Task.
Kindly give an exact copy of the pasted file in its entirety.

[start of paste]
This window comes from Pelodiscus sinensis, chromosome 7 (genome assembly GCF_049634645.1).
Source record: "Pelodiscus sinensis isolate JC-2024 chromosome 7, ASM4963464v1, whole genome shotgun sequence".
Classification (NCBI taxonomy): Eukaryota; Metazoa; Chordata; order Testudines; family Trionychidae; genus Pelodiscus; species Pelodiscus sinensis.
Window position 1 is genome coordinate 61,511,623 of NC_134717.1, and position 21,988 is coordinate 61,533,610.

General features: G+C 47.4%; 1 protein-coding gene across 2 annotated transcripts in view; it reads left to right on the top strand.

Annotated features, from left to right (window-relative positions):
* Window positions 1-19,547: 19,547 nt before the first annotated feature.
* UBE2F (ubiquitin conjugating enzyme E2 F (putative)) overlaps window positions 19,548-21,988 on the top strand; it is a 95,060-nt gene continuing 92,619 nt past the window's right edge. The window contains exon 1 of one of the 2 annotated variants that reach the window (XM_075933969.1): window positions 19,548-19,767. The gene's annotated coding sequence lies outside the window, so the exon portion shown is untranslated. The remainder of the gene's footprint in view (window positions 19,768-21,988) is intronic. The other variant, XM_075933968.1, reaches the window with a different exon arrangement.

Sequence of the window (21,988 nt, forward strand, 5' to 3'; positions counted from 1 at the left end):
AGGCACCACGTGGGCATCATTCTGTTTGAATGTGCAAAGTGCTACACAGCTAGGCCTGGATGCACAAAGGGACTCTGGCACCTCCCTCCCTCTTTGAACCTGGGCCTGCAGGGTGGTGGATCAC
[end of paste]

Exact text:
This window comes from Pelodiscus sinensis, chromosome 7 (genome assembly GCF_049634645.1).
Source record: "Pelodiscus sinensis isolate JC-2024 chromosome 7, ASM4963464v1, whole genome shotgun sequence".
Classification (NCBI taxonomy): Eukaryota; Metazoa; Chordata; order Testudines; family Trionychidae; genus Pelodiscus; species Pelodiscus sinensis.
Window position 1 is genome coordinate 61,511,623 of NC_134717.1, and position 21,988 is coordinate 61,533,610.

General features: G+C 47.4%; 1 protein-coding gene across 2 annotated transcripts in view; it reads left to right on the top strand.

Annotated features, from left to right (window-relative positions):
* Window positions 1-19,547: 19,547 nt before the first annotated feature.
* UBE2F (ubiquitin conjugating enzyme E2 F (putative)) overlaps window positions 19,548-21,988 on the top strand; it is a 95,060-nt gene continuing 92,619 nt past the window's right edge. The window contains exon 1 of one of the 2 annotated variants that reach the window (XM_075933969.1): window positions 19,548-19,767. The gene's annotated coding sequence lies outside the window, so the exon portion shown is untranslated. The remainder of the gene's footprint in view (window positions 19,768-21,988) is intronic. The other variant, XM_075933968.1, reaches the window with a different exon arrangement.

Sequence of the window (21,988 nt, forward strand, 5' to 3'; positions counted from 1 at the left end):
AGGCACCACGTGGGCATCATTCTGTTTGAATGTGCAAAGTGCTACACAGCTAGGCCTGGATGCACAAAGGGACTCTGGCACCTCCCTCCCTCTTTGAACCTGGGCCTGCAGGGTGGTGGATCAC